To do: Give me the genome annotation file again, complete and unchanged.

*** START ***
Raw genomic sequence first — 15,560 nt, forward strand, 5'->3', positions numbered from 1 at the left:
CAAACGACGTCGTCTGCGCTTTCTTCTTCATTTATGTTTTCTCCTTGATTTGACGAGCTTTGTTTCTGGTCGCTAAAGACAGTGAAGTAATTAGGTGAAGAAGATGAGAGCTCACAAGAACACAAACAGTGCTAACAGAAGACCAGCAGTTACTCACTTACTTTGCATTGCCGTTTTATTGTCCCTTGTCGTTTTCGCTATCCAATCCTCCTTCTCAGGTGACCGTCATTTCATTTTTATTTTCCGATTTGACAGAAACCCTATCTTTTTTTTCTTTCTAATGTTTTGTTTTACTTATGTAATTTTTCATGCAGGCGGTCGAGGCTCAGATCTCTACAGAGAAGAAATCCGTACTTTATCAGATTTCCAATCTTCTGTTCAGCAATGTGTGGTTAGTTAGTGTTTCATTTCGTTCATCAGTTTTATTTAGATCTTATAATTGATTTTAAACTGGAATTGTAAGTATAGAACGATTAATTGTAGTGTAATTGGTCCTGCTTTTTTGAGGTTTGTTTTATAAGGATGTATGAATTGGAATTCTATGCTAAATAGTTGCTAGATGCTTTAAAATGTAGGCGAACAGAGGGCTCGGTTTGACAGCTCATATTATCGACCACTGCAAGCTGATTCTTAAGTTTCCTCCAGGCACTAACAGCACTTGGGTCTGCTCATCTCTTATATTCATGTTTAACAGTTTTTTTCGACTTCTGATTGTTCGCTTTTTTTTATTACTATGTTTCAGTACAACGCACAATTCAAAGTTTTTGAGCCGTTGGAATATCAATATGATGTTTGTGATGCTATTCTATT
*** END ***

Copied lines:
Raw genomic sequence first — 15,560 nt, forward strand, 5'->3', positions numbered from 1 at the left:
CAAACGACGTCGTCTGCGCTTTCTTCTTCATTTATGTTTTCTCCTTGATTTGACGAGCTTTGTTTCTGGTCGCTAAAGACAGTGAAGTAATTAGGTGAAGAAGATGAGAGCTCACAAGAACACAAACAGTGCTAACAGAAGACCAGCAGTTACTCACTTACTTTGCATTGCCGTTTTATTGTCCCTTGTCGTTTTCGCTATCCAATCCTCCTTCTCAGGTGACCGTCATTTCATTTTTATTTTCCGATTTGACAGAAACCCTATCTTTTTTTTCTTTCTAATGTTTTGTTTTACTTATGTAATTTTTCATGCAGGCGGTCGAGGCTCAGATCTCTACAGAGAAGAAATCCGTACTTTATCAGATTTCCAATCTTCTGTTCAGCAATGTGTGGTTAGTTAGTGTTTCATTTCGTTCATCAGTTTTATTTAGATCTTATAATTGATTTTAAACTGGAATTGTAAGTATAGAACGATTAATTGTAGTGTAATTGGTCCTGCTTTTTTGAGGTTTGTTTTATAAGGATGTATGAATTGGAATTCTATGCTAAATAGTTGCTAGATGCTTTAAAATGTAGGCGAACAGAGGGCTCGGTTTGACAGCTCATATTATCGACCACTGCAAGCTGATTCTTAAGTTTCCTCCAGGCACTAACAGCACTTGGGTCTGCTCATCTCTTATATTCATGTTTAACAGTTTTTTTCGACTTCTGATTGTTCGCTTTTTTTTATTACTATGTTTCAGTACAACGCACAATTCAAAGTTTTTGAGCCGTTGGAATATCAATATGATGTTTGTGATGCTATTCTATT